The Consumption of Ideas and the Production of Behavior: Past and Present in Annapolis, Maryland

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This paper flows from the attempt currently under way in Annapolis, Maryland to operationalize a critical archaeology. The original focus of the paper was to be the reclusive nature of material culture, the ability of objects and assemblages of objects to teach and enforce standards of behavior. I was going to link that idea to the rest of the papers in this session through a metaphorical use of the concepts "production" and "consumption" to characterize the flow of ideas and the direction of social behavior. I will still mount that argument but the balance of this paper consists of a series of observations and arguments resulting from a varied set of reactions to the paper I delivered at the recent meeting of the society for Historical Archaeology, in Savannah (Potter 1987). This second set of arguments has to do with the intricacies of taking critical theory out of the classroom and putting it on the ground-- or in the ground, as the case may be. Therefore, this paper will be more about the production and consumption of the past than about production and consumption in the past.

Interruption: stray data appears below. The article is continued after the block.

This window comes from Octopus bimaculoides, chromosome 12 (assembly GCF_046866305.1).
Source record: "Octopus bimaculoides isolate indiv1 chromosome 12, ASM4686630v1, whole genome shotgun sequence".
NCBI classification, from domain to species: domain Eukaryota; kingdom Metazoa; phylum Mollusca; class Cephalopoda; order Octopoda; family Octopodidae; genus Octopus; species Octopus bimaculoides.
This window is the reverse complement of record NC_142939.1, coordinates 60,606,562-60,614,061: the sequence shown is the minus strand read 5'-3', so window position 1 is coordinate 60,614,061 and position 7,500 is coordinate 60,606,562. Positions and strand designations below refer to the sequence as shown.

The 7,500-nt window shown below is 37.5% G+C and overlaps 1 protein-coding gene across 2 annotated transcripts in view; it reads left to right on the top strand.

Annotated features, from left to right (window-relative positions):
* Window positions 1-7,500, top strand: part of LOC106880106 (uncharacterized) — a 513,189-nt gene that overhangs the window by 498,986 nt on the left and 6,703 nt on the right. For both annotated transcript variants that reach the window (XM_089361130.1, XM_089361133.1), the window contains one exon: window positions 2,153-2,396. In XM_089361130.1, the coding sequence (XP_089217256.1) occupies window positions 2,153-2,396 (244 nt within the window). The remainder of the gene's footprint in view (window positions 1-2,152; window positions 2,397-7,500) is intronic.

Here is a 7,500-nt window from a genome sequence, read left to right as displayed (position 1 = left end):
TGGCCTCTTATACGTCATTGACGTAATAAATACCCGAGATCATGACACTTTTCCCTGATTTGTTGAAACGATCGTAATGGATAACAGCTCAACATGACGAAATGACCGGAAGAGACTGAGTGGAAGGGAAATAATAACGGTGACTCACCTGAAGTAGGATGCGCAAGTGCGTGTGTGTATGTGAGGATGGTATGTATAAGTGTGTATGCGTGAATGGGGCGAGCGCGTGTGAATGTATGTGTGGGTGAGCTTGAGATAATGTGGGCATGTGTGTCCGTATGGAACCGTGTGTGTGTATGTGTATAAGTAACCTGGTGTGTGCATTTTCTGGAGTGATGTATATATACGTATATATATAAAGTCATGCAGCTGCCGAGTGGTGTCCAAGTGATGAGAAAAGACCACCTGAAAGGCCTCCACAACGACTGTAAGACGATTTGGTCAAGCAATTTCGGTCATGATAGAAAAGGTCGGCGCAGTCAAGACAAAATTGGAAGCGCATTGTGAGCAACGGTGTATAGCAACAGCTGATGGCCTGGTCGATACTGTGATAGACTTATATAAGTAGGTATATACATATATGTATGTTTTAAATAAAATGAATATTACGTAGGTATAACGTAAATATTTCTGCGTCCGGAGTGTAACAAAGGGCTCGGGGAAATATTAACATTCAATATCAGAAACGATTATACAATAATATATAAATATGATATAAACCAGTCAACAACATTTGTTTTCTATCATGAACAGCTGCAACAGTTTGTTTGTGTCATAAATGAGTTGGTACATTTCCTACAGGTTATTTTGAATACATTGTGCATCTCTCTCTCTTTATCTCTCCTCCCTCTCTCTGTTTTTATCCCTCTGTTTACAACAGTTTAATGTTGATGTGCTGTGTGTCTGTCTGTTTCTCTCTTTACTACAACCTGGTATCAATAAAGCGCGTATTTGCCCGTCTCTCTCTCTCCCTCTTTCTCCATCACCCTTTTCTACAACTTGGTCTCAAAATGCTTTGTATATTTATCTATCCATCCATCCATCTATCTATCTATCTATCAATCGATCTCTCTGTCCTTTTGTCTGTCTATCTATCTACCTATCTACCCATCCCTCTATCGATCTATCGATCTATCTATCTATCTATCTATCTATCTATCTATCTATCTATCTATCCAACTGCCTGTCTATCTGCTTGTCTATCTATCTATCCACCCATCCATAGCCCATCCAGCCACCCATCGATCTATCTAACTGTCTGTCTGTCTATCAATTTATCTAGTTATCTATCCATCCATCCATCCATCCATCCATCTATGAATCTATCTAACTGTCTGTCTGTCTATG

Presented at: The Annual Meeting of the Society for American Archaeology; Toronto, Canada, May, 1987.